Monday, January 9, 2023

Supporters of Jair Bolsonaro deface Congress in an offensive anti-Lula stance

Jair Bolsonaro backers deface Congress in ugly anti-Lula stand

 BRASÍLIA: As they barged into Congress on Sunday pleading for "military intervention," supporters of the defeated former president Jair Bolsonaro smashed windows and sowed destruction in the colors of Brazil's national flag.

A similar attack was starkly evoked by the sea of yellow-and-green-clad "bolsonaristas" ascending the ramps leading to the roof of the modernist Congress Building: almost exactly two years ago, supporters of then-president Donald Trump, a Bolsonaro ally, stormed the US Capitol building in Washington.

As a sign of hostility toward the leftist President Luiz Inacio Lula da Silva, who had just been inaugurated a week earlier, some people managed to gain entry to the legislative offices of the Senate and Chamber of Deputies and vandalized the buildings in their wake.

Brazil's Congress was not staffed because it was a weekend, in contrast to the Capitol attack, which occurred on a Wednesday.

An angry crowd hurled insults and objects at the police outside the building as they braved the rain and tear gas clouds to do so.

While helicopters flew overhead and dropped tear gas canisters, some assaulted and robbed an AFP photographer.

Among the crowd, 49-year-old civil servant Isabella Silva told AFP, "We patriots were robbed at the polls by Lula."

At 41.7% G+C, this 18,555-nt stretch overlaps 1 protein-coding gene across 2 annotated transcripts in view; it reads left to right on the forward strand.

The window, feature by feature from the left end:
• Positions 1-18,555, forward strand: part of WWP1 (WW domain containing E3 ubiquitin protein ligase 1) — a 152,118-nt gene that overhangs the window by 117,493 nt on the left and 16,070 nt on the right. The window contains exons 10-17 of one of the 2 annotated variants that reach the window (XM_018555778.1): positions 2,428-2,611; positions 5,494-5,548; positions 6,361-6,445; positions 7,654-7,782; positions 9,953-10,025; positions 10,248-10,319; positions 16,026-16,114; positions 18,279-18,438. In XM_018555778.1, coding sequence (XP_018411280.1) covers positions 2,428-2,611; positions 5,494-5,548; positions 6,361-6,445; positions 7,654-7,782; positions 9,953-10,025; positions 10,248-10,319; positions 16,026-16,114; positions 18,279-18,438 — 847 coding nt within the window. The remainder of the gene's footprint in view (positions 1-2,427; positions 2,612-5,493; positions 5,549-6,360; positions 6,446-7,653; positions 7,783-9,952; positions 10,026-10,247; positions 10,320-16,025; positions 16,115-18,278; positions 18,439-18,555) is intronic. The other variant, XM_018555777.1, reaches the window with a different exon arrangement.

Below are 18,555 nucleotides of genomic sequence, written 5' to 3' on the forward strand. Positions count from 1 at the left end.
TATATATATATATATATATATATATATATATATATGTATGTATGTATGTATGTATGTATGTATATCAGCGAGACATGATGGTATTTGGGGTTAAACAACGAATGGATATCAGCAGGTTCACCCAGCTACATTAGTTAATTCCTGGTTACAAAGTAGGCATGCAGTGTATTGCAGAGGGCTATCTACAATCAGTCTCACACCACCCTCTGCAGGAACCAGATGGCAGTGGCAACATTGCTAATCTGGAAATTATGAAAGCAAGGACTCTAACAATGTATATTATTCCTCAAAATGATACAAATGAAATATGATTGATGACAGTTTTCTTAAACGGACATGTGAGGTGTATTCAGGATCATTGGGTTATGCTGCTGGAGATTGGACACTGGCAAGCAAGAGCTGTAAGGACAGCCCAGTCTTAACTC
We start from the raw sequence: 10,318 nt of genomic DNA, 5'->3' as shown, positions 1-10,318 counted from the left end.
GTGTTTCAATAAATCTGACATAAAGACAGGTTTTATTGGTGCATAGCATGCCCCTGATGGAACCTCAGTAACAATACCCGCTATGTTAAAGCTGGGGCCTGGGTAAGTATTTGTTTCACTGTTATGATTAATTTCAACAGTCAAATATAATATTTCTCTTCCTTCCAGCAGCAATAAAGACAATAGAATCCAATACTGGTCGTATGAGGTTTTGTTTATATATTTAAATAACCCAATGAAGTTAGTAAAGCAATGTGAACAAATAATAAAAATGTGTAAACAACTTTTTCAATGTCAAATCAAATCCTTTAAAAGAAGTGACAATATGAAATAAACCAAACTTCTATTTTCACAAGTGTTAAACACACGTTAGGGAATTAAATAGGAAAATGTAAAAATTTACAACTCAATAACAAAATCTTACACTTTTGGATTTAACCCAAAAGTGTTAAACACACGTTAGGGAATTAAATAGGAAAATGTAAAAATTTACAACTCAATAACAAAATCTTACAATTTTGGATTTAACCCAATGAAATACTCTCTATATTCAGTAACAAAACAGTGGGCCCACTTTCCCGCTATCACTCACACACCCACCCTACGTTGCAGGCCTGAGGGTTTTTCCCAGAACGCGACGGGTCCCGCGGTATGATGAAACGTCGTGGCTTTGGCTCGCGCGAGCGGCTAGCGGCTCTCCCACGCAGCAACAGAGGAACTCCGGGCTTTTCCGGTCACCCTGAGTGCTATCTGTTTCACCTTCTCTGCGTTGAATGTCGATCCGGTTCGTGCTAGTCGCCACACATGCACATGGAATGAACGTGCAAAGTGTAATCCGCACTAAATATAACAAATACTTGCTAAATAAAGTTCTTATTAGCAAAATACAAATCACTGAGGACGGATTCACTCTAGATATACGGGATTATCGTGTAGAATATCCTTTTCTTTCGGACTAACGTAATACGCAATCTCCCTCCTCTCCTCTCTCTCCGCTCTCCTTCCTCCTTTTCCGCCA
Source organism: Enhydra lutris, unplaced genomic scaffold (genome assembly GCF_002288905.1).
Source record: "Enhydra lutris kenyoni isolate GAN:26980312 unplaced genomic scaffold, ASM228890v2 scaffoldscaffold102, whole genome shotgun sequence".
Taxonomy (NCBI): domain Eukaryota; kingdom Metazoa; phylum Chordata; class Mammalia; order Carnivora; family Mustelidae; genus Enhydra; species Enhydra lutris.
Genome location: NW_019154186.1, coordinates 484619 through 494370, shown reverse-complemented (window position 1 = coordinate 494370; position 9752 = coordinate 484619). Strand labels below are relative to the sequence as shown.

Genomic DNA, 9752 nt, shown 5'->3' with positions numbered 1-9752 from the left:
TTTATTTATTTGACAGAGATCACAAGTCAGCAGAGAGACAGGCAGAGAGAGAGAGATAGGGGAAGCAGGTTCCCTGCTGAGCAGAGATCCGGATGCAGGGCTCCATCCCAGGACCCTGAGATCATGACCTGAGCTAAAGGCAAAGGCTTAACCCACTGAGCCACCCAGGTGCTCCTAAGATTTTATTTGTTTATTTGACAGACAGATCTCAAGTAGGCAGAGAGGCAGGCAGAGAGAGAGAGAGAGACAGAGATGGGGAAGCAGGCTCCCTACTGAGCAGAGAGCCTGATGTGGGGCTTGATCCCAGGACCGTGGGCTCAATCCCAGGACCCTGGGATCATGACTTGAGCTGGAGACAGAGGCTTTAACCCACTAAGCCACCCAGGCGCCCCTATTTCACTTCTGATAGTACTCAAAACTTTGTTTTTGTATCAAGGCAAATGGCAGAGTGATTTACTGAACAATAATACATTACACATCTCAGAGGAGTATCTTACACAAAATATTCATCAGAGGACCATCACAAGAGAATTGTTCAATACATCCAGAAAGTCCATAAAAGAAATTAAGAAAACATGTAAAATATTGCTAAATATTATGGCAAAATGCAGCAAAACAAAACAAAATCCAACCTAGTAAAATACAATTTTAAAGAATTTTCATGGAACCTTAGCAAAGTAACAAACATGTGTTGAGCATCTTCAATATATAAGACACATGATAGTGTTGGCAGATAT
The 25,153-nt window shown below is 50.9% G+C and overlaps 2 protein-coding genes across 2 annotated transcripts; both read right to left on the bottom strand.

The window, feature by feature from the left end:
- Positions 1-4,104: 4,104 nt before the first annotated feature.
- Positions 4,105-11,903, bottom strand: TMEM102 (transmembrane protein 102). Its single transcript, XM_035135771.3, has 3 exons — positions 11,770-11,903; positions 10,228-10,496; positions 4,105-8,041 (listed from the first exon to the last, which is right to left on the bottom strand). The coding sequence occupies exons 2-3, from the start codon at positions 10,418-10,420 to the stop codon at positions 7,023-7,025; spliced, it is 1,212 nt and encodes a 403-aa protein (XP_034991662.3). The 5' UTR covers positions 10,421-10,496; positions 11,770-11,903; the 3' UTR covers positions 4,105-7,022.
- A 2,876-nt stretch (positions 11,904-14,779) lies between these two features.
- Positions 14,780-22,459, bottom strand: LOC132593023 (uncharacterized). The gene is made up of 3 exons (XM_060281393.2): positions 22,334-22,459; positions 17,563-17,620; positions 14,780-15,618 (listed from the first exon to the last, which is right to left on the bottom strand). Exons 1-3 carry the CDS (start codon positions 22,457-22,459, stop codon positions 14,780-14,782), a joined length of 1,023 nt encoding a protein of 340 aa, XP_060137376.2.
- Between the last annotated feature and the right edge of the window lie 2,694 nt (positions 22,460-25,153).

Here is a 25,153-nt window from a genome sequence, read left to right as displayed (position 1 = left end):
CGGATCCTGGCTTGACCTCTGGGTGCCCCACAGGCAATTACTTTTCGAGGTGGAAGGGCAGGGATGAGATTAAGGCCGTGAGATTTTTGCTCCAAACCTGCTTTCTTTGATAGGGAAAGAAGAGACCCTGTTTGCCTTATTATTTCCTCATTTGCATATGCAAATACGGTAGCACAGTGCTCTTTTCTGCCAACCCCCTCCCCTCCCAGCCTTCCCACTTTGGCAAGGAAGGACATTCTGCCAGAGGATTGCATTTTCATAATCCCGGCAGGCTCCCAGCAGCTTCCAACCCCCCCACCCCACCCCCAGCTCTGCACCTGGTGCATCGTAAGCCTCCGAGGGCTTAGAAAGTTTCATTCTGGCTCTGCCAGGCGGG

"I want the military to take control and make Congress clean; do some general cleanup," she said, echoing her fellow protesters' demands.

The police eventually dispersed the crowd, but their demands remained in graffiti on the facade, including an appeal to the military for "Intervention now!"

Another one read: The phrase "destitution of the three powers" refers to the three branches of government—the executive, legislative, and judicial.

On the so-called Esplanade of Ministries in the capital, supporters of the far-right Bolsonaro, who left Brazil two days before the controversial end of his term, also stormed the nearby presidential palace and Supreme Court.

The protesters also left a trail of destruction outside Congress, vandalizing police patrol cars. One, at least, burned.

Police batons were taken by some of them.

Victor Rodrigues, who, along with hundreds of other "bolsonaristas" has remained camped outside the army headquarters in Brasilia since Bolsonaro's defeat to demand an intervention, stated, "We do not recognize this government because it is illegitimate."

Sarah Lima, a production engineer, and her 19-month-old twin daughters drove 300 kilometers (186 miles) to join the protesters. She said she wanted a recount to find out if Lula's victory "really was true or not."

She and her daughters, along with many other people in the crowd, wore the Selecao national football team's jersey, which Bolsonaro and those who support him used as a symbol of nationalist fervor.

Protests continued outside on the esplanade as the police retook control of the Congress building.

Rodrigues has no intention of quitting, despite the fact that he stated that his store was "practically" closed due to his ongoing commitment to Bolsonaro's return.

He told AFP, "We won't back down." We will leave this Congress, but we will return.

"Pillaging and invasions" on Sunday were condemned by Bolsonaro, who, like Trump, has not conceded defeat to Lula in the October elections.

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